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Ureteral Reimplantation

The Urinary System 

The urinary system’s function is to filter blood and create urine as a waste by-product. The organs of the urinary system include the kidneys, renal pelvis, ureters, bladder, and urethra.

The body takes nutrients from food and converts them to energy. After the body has taken the food components that it needs, waste products are left behind in the bowel and the blood.

The kidney and urinary systems help the body to eliminate liquid waste called urea, and to keep chemicals, such as potassium and sodium, and water in balance. Urea is produced when foods containing protein, such as meat, poultry, and certain vegetables, are broken down in the body. Urea is carried in the bloodstream to the kidneys, where it is removed along with water and other wastes in the form of urine.

What is Ureteral Reimplantation

Ureteral reimplantation repositions the ureters in the bladder. It can be done by making an incision above the pubic bone or laparoscopically by inserting cameras through small incisions in the abdomen and/or bladder to perform the surgery.

Ureteral Reimplantation is often used as a treatment of vesicoureteral reflux (VUR) or the backward flow of urine. In VUR, urine flows from the bladder back into the kidney.

Urine’s typical path is from the kidneys through tubes called ureters and then into the bladder. Each of the ureters connects to the bladder in a way that prevents urine from flowing back up the ureter, similar to a one-way valve. If they are not functioning correctly or do not extend far enough into the bladder, urine may flow back up to the kidney. If the urine contains bacteria, the kidney may become infected. The backup can also put extra pressure on the kidney and can cause kidney damage.


Causes of VUR may include:

  • A problem in the way the ureter inserts into the bladder
  • A ureter that does not extend far enough into the bladder
  • A bladder outlet obstruction, such as a blockage of urine flow from an enlarged prostate gland
  • A neurogenic bladder- where a disruption in the nerves associated with urination causes loss of bladder function
  • Temporary swelling after a kidney transplant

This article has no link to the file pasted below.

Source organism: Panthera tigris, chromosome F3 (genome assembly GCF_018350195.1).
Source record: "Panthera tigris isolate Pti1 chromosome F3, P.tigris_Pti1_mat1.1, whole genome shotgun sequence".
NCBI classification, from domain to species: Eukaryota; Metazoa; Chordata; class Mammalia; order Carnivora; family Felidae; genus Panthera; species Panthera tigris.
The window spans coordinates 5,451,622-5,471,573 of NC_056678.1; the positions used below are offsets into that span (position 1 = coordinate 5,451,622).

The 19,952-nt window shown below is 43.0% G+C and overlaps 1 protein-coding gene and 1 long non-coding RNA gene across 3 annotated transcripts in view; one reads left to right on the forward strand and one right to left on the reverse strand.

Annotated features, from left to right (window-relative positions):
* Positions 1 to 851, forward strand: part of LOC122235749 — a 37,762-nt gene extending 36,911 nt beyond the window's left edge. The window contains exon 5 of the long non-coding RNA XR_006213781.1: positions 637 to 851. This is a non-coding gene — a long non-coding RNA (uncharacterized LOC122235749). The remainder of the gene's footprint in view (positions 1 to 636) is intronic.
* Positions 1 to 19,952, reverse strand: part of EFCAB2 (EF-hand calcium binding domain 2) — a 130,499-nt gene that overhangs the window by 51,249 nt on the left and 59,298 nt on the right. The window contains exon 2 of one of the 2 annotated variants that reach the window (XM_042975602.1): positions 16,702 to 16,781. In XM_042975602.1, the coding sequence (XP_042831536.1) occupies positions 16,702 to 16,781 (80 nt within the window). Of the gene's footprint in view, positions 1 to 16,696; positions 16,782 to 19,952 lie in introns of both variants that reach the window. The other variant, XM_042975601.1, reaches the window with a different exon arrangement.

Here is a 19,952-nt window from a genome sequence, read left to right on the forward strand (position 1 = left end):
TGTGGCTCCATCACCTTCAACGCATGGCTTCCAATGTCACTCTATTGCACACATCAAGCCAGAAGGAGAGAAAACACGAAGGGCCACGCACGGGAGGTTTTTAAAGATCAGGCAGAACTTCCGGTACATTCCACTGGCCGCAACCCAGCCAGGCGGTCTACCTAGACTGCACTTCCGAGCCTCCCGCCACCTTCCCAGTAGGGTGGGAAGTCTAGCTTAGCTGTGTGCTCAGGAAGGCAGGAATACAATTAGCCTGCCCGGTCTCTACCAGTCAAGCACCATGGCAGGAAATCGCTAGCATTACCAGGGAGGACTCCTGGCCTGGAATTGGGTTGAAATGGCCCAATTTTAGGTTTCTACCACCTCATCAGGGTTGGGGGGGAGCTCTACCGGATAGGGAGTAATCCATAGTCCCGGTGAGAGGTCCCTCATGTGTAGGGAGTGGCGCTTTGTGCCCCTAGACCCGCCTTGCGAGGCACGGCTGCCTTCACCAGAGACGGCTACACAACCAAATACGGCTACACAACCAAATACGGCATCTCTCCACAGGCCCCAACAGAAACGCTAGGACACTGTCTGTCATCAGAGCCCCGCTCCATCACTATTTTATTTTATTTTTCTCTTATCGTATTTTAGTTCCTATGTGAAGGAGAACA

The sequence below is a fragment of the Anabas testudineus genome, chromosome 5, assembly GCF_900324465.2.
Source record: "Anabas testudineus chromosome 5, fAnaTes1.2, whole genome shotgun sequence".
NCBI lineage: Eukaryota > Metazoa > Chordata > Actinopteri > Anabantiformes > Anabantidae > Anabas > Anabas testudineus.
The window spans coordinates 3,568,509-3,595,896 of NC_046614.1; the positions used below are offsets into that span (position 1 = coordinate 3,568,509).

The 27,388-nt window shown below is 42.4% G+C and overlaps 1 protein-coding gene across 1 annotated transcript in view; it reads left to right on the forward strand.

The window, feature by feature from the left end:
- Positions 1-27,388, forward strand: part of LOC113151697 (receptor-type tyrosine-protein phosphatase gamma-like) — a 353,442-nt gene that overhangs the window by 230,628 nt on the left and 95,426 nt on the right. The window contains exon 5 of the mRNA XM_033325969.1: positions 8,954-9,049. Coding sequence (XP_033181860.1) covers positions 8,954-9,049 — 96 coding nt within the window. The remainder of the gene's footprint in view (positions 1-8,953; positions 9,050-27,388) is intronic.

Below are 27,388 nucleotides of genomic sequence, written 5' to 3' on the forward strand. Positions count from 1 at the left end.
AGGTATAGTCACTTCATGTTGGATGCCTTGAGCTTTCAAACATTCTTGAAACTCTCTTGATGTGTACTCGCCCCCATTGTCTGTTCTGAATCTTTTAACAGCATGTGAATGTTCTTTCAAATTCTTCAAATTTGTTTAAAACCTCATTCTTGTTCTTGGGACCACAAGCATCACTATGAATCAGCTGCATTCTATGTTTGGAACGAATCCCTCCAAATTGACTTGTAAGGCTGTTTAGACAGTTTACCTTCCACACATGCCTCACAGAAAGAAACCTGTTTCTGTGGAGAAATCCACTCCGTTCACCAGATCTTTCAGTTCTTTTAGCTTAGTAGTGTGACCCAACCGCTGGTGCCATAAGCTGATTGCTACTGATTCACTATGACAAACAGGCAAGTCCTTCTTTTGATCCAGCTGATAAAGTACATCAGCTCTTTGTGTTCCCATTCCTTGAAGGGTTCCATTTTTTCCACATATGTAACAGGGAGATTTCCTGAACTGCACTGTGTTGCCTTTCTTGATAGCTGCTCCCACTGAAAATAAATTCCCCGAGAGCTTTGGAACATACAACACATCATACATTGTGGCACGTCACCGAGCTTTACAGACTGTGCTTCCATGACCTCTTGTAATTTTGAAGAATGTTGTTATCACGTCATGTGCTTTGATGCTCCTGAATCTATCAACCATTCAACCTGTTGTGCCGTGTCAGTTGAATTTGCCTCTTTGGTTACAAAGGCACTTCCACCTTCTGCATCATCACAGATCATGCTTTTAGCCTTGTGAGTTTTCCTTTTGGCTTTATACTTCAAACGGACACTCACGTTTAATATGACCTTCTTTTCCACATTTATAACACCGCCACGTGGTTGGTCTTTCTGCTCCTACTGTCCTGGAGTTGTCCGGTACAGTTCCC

Who gets VUR?

Factors that increase a person’s chances of developing VUR include:

  • Family history
  • Congenital abnormalities of the urinary tract
  • Birth defects that affect the spinal cord
  • Spinal cord injury
  • Tumors in the spinal cord or pelvis


In most cases, VUR has no obvious symptoms. However, it is sometimes found after a urinary tract or kidney infection is diagnosed.


In addition to a physical exam, bodily fluids may be tested with:

  • Urine tests
  • Blood tests
  • Ultrasound

Images may also be taken with:

  • CT scan
  • Nuclear scans
  • Voiding cystourethrogram (VCUG)
  • Intravenous pyelogram


After surgery, you may need to urinate more often or may feel a sudden need to urinate. You also may have a burning feeling when you urinate. You may notice some blood in your urine. You may have bladder cramps (spasms) while the bladder is healing. This can cause pain or discomfort. Your doctor can give you medicine to help with the pain. Make sure to create a “pain plan” with your doctor before surgery so you are prepared. This makes it easier post-surgery and you don’t have to worry about pain management if your pain is already controlled. These symptoms usually get better in 2 to 4 weeks.

You may have a tube that drains urine from the bladder (urinary catheter). You also may have a tube near the incision to drain fluids at first. After surgery, you may have fewer urinary tract infections. This surgery also may help prevent kidney damage that can happen when urine keeps backing up into the kidneys.

Most people can go back to school or work within one or two weeks after surgery. Make sure to check with your doctor and make any necessary follow-up appointments. 


Please call us to schedule an appointment at (954) 714-8200